As Vice President of Operations at Toyota Research Institute (TRI), Jennifer Cohen balances driving daily challenges of the business to resolution with strategic planning for a more effective future. Needless to say, she’s busy.
Despite the bustle of her daily job, Cohen prioritizes enabling the successes of other women — using her experiences as a single mother to mentor and provide resources. It’s just one of the ways she demonstrates servant leadership, her preferred style as an executive that also seems to be the norm within TRI’s supportive and opportunity-ridden culture.
“At its core, TRI is trying to create a work environment where people can be their best, authentic selves,” Cohen said. “We work hard to create opportunities for women to learn, advance and lead.”
Recently, Fairygodboss spoke to Cohen about the important role she plays in creating this community at TRI and the other, rewarding parts of her role. She also shared actionable insights on everything from acing an interview to being more empathetic to others by being kind to yourself.
How long have you been in your current role, and what were you doing previously?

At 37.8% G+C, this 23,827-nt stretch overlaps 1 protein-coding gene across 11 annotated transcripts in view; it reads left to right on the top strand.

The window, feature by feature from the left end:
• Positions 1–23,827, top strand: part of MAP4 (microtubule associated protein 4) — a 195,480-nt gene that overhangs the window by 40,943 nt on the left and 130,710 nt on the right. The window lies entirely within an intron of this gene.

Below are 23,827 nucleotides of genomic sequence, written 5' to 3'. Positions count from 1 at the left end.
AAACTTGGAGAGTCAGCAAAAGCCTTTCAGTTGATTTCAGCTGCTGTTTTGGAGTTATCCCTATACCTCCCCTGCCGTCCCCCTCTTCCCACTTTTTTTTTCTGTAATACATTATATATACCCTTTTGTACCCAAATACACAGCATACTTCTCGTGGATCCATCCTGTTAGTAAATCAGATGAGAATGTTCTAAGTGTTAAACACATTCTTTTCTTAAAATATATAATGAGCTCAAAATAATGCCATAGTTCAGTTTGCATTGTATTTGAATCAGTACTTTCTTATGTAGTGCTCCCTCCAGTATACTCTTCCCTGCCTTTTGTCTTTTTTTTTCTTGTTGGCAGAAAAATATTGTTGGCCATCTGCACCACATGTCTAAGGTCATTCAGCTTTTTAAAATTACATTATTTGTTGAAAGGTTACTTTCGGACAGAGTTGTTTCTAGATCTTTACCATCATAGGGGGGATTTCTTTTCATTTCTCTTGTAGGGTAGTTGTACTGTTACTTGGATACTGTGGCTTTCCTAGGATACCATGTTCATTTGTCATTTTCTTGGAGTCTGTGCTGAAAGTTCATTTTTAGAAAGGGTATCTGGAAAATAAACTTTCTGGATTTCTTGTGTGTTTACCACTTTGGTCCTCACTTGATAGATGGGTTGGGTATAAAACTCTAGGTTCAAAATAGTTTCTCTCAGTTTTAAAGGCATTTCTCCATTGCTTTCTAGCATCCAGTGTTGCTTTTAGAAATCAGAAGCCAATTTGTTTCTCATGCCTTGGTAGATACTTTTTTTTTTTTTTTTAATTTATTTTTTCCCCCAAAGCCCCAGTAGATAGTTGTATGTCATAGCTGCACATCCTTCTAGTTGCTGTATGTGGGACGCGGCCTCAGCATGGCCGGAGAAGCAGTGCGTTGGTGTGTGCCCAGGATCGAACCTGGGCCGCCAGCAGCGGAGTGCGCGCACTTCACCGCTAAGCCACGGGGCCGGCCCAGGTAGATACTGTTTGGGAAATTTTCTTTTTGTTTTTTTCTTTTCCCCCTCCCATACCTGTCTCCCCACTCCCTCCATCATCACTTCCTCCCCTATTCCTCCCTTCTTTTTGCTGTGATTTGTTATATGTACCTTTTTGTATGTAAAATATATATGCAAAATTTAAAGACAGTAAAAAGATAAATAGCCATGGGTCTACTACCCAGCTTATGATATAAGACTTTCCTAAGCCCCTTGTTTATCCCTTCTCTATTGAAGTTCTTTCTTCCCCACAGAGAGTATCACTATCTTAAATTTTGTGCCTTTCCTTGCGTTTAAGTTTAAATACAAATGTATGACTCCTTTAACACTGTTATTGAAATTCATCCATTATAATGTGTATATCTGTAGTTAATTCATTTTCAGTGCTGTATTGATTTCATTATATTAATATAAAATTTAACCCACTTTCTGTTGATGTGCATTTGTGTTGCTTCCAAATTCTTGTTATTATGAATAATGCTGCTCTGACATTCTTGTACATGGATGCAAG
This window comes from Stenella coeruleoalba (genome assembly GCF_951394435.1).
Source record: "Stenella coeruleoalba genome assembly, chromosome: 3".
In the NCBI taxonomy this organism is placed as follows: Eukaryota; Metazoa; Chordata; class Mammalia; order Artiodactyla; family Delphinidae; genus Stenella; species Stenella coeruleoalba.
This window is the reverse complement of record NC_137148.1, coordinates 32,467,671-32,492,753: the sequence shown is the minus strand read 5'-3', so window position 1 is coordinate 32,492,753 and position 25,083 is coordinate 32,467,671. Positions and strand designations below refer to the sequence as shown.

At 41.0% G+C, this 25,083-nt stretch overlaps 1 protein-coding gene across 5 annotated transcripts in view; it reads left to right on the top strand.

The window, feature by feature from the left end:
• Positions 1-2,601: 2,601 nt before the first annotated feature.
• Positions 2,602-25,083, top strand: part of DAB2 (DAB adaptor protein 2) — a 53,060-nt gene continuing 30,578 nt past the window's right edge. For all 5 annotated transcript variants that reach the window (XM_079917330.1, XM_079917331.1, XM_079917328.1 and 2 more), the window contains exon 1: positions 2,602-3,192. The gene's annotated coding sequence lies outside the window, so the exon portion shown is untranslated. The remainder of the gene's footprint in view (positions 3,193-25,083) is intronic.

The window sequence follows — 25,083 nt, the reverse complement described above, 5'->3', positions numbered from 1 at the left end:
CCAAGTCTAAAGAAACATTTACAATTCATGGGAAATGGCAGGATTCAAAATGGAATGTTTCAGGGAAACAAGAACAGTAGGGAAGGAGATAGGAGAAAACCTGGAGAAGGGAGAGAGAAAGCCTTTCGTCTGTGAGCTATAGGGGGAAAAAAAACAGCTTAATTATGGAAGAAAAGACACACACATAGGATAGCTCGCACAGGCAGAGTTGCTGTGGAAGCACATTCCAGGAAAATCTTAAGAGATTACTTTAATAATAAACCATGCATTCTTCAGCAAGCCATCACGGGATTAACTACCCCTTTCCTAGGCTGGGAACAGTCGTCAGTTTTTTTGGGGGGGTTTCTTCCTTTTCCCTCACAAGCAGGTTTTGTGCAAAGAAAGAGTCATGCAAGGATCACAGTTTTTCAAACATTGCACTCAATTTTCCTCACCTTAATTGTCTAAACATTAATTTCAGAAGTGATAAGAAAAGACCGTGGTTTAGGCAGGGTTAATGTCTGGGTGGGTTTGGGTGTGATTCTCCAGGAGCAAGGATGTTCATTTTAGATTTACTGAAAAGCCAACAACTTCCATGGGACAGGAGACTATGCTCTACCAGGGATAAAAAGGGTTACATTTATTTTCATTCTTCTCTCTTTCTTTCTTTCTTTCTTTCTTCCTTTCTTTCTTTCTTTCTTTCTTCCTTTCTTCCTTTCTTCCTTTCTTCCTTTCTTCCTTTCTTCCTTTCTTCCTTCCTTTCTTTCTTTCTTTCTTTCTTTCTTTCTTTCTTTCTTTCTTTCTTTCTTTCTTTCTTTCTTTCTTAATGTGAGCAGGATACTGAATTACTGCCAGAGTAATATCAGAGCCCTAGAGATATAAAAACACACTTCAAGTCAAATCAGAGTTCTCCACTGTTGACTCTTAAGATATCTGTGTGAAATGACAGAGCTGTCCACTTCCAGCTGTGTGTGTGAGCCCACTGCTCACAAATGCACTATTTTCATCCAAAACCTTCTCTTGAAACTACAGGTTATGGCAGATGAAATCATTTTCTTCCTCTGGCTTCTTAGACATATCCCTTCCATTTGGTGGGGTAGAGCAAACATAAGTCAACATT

I joined TRI in 2017 after a career leading technology and operations organizations across industries like telecommunications, conference planning, real estate and SaaS.
Describe what you do in one sentence.
I lead operations and technology teams that build the infrastructure and deliver the support necessary to successfully run the business. On our best day, you'll never know we're here. The rest of the time, I work to make sure you're glad we have your back.
How do you prioritize and deal with your to-do list each day?
In operations, there are daily challenges that must be resolved to enable the business to function. I carefully balance driving those issues to resolution and devoting time to collaborating with internal customers to resolve strategic and longer-term challenges that are hampering our effectiveness.
How would you describe your leadership style?
My style is based on a kind of servant leadership. A servant-leader focuses primarily on the growth and well-being of people and the communities to which they belong. For me, that means I focus first on developing people and enabling them to perform at their highest potential. Manage the work; develop the people.